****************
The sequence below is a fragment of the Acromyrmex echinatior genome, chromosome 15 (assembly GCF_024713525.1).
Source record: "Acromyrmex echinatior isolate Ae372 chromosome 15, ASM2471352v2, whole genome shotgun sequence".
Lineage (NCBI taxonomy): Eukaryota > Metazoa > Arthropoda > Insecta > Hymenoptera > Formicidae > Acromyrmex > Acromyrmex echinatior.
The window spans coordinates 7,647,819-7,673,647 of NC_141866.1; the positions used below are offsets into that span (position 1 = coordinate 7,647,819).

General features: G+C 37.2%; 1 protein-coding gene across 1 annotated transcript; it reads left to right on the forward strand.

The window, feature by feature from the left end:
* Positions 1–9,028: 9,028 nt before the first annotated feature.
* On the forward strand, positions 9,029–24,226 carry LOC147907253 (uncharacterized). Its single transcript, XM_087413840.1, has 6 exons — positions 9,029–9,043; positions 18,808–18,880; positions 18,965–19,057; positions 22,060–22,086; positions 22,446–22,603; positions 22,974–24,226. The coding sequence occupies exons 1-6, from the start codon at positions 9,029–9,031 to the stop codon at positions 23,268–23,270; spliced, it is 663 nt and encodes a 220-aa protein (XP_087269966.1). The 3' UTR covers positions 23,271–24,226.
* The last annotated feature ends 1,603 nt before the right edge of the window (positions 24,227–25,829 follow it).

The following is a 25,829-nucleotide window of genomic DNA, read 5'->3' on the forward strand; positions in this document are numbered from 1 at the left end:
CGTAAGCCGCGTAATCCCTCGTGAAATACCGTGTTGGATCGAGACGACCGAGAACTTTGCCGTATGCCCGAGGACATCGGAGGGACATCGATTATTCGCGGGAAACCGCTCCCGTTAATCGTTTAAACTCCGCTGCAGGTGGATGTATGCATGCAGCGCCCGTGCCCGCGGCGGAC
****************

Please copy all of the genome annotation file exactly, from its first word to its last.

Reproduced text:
The sequence below is a fragment of the Acromyrmex echinatior genome, chromosome 15 (assembly GCF_024713525.1).
Source record: "Acromyrmex echinatior isolate Ae372 chromosome 15, ASM2471352v2, whole genome shotgun sequence".
Lineage (NCBI taxonomy): Eukaryota > Metazoa > Arthropoda > Insecta > Hymenoptera > Formicidae > Acromyrmex > Acromyrmex echinatior.
The window spans coordinates 7,647,819-7,673,647 of NC_141866.1; the positions used below are offsets into that span (position 1 = coordinate 7,647,819).

General features: G+C 37.2%; 1 protein-coding gene across 1 annotated transcript; it reads left to right on the forward strand.

The window, feature by feature from the left end:
* Positions 1–9,028: 9,028 nt before the first annotated feature.
* On the forward strand, positions 9,029–24,226 carry LOC147907253 (uncharacterized). Its single transcript, XM_087413840.1, has 6 exons — positions 9,029–9,043; positions 18,808–18,880; positions 18,965–19,057; positions 22,060–22,086; positions 22,446–22,603; positions 22,974–24,226. The coding sequence occupies exons 1-6, from the start codon at positions 9,029–9,031 to the stop codon at positions 23,268–23,270; spliced, it is 663 nt and encodes a 220-aa protein (XP_087269966.1). The 3' UTR covers positions 23,271–24,226.
* The last annotated feature ends 1,603 nt before the right edge of the window (positions 24,227–25,829 follow it).

The following is a 25,829-nucleotide window of genomic DNA, read 5'->3' on the forward strand; positions in this document are numbered from 1 at the left end:
CGTAAGCCGCGTAATCCCTCGTGAAATACCGTGTTGGATCGAGACGACCGAGAACTTTGCCGTATGCCCGAGGACATCGGAGGGACATCGATTATTCGCGGGAAACCGCTCCCGTTAATCGTTTAAACTCCGCTGCAGGTGGATGTATGCATGCAGCGCCCGTGCCCGCGGCGGAC